Passive House – A Big Leap for a Sustainable Australia

published Mar 16, 2018
1 min read

What is a passive house? The term and concept, developed at Lund University in Sweden, is becoming increasingly relevant in Australia. It is a standard developed with the aim of designing a building in such a way that it uses significantly less energy, reducing heating and cooling costs in the process.

There are many different elements to the passive house concept, as it concerns the manner in which a home is built, the technology used, ventilation, the structure and a host of other factors. But chief among them is the concept of taking into account the local climate and the conditions of the property itself; passive design varies from house to house. This model for building and design can help homeowners achieve a 6 Star energy rating.

If widely adopted, this approach has the potential to help create a more sustainable Australia in the future. The passive house concept is based on the following principles:

Thermal insulation

Adequate insulation is required within the building’s structure so that it provides the sufficient thermal isolation to reduce the flow of air from outside to inside and vice-versa. This provides thermal comfort inside the house and eliminates the risk of internal condensation.

Passive (high performance) windows

A passive house design doesn’t just look at the structure and building envelope, it also takes into account aspects like the windows. The appropriate size and type of window used will vary depending on the orientation of the home and the climate in the area. The idea here is to allow for sufficient solar radiation to penetrate the home during the winter, while ensuring the home retains heat in the colder months.

Mechanical Ventilation Hear Recovery

Mechanical Ventilation enables the efficient heat and coolth recovery which would otherwise be wasted at the same time filtering the air that is coming inside the house.  The result is very few pollutants in the air inside the house and low condensation creating a healthy indoor environment.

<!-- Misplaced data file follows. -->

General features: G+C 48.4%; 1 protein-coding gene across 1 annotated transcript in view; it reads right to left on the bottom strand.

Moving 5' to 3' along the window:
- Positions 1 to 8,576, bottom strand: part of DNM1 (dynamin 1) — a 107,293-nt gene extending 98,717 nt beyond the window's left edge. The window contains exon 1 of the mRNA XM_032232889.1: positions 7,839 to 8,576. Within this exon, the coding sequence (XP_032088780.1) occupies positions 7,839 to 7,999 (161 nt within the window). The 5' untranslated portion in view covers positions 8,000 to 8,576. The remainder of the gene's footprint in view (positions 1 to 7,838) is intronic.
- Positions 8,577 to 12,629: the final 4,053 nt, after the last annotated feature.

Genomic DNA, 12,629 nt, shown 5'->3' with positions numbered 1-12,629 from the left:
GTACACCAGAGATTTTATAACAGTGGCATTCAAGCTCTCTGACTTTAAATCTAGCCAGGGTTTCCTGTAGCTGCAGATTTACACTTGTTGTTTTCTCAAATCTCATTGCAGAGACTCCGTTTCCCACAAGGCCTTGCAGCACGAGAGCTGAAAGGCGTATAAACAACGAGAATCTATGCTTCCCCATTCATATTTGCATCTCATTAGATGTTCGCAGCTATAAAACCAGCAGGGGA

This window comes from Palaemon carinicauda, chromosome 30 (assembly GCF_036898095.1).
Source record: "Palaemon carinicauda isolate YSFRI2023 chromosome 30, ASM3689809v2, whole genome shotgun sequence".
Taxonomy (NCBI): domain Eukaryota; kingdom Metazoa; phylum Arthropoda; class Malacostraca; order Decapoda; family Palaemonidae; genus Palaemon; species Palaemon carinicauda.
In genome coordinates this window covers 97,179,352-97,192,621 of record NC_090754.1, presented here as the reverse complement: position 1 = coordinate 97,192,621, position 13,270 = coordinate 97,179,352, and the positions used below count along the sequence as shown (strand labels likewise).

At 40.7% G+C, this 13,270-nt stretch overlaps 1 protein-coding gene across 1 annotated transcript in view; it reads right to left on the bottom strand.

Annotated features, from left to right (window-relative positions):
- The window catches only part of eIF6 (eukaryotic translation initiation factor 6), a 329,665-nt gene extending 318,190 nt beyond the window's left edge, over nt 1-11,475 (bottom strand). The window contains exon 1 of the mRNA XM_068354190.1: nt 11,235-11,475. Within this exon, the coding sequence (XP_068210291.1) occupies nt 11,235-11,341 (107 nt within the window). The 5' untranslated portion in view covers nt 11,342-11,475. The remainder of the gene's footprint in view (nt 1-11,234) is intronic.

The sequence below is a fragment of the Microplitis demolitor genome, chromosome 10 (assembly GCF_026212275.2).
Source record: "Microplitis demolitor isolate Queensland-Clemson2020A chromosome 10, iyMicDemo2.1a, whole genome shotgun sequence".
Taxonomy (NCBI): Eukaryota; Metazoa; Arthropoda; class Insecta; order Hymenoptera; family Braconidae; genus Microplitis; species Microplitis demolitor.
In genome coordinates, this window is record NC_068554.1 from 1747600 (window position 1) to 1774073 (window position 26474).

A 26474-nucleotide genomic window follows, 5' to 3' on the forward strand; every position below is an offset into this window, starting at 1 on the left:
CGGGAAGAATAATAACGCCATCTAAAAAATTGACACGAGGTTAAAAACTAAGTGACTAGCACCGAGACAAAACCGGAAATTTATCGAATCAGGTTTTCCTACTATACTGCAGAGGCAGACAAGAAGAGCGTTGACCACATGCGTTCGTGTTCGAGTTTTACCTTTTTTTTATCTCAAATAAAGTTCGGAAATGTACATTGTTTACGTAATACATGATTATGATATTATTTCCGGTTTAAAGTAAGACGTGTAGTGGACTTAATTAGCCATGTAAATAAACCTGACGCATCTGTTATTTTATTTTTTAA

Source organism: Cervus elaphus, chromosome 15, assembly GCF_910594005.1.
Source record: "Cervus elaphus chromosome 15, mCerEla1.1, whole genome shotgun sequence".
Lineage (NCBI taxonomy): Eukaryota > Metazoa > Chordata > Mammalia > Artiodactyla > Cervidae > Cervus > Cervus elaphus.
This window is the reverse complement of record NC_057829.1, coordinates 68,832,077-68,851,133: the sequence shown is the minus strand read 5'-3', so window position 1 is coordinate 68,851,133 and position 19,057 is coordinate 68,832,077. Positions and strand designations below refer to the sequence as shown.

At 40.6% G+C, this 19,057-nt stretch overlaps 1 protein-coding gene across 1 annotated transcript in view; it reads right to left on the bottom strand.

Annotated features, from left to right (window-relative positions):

Airtightness is another important aspect of the passive house and also crucial for efficient heating and cooling. The idea here is to ensure the envelope of the house is airtight with minimal cracks and openings. This gives you greater control of the internal environment inside the house, increasing thermal comfort.

Thermal Bridge-Free Construction

When designing a passive house, the insulation should not just be sufficient but should also be consistent and balanced throughout the house. The aim is to have insulation in place that reduces the penetration of heat into and through it. This can be achieved using the construction material which is not conductive to heart like as the wooden materials instead of the metal materials.

As shown, the concept of the passive house mainly looks at reducing the carbon footprint and energy consumption by way of making cooling and heating the home more efficiently. It is highly intuitive to also consider the specific circumstances and location of the house when looking to make it more sustainable. The passive house concept continues to become more relevant and will hopefully become mainstream going forward.

About the Author

Emma Sneddon, a freelance writer and an independent blogger. She mostly writes about sustainable and alternative living solutions. Follow her on Twitter @EmmaSneddon90 for the latest updates.